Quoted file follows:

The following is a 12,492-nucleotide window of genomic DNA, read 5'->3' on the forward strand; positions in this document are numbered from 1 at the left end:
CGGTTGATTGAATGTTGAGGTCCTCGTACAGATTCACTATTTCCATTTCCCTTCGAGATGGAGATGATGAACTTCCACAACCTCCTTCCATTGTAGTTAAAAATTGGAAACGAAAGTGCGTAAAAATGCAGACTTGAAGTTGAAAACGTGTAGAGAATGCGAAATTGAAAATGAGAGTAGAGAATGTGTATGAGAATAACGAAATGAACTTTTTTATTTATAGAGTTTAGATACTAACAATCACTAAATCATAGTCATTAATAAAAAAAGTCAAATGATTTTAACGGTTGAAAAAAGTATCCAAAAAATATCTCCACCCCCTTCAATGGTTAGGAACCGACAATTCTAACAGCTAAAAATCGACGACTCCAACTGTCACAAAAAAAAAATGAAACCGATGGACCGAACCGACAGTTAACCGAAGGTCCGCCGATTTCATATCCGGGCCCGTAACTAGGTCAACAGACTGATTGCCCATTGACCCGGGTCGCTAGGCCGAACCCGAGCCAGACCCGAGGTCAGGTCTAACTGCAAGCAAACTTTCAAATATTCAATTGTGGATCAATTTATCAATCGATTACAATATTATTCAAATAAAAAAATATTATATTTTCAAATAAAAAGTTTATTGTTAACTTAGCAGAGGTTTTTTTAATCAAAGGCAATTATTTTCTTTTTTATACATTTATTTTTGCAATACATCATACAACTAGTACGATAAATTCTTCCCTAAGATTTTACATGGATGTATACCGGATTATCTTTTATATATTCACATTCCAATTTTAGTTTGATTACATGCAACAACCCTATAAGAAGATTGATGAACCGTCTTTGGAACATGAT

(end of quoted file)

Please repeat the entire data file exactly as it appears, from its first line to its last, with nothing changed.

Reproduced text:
The following is a 12,492-nucleotide window of genomic DNA, read 5'->3' on the forward strand; positions in this document are numbered from 1 at the left end:
CGGTTGATTGAATGTTGAGGTCCTCGTACAGATTCACTATTTCCATTTCCCTTCGAGATGGAGATGATGAACTTCCACAACCTCCTTCCATTGTAGTTAAAAATTGGAAACGAAAGTGCGTAAAAATGCAGACTTGAAGTTGAAAACGTGTAGAGAATGCGAAATTGAAAATGAGAGTAGAGAATGTGTATGAGAATAACGAAATGAACTTTTTTATTTATAGAGTTTAGATACTAACAATCACTAAATCATAGTCATTAATAAAAAAAGTCAAATGATTTTAACGGTTGAAAAAAGTATCCAAAAAATATCTCCACCCCCTTCAATGGTTAGGAACCGACAATTCTAACAGCTAAAAATCGACGACTCCAACTGTCACAAAAAAAAAATGAAACCGATGGACCGAACCGACAGTTAACCGAAGGTCCGCCGATTTCATATCCGGGCCCGTAACTAGGTCAACAGACTGATTGCCCATTGACCCGGGTCGCTAGGCCGAACCCGAGCCAGACCCGAGGTCAGGTCTAACTGCAAGCAAACTTTCAAATATTCAATTGTGGATCAATTTATCAATCGATTACAATATTATTCAAATAAAAAAATATTATATTTTCAAATAAAAAGTTTATTGTTAACTTAGCAGAGGTTTTTTTAATCAAAGGCAATTATTTTCTTTTTTATACATTTATTTTTGCAATACATCATACAACTAGTACGATAAATTCTTCCCTAAGATTTTACATGGATGTATACCGGATTATCTTTTATATATTCACATTCCAATTTTAGTTTGATTACATGCAACAACCCTATAAGAAGATTGATGAACCGTCTTTGGAACATGAT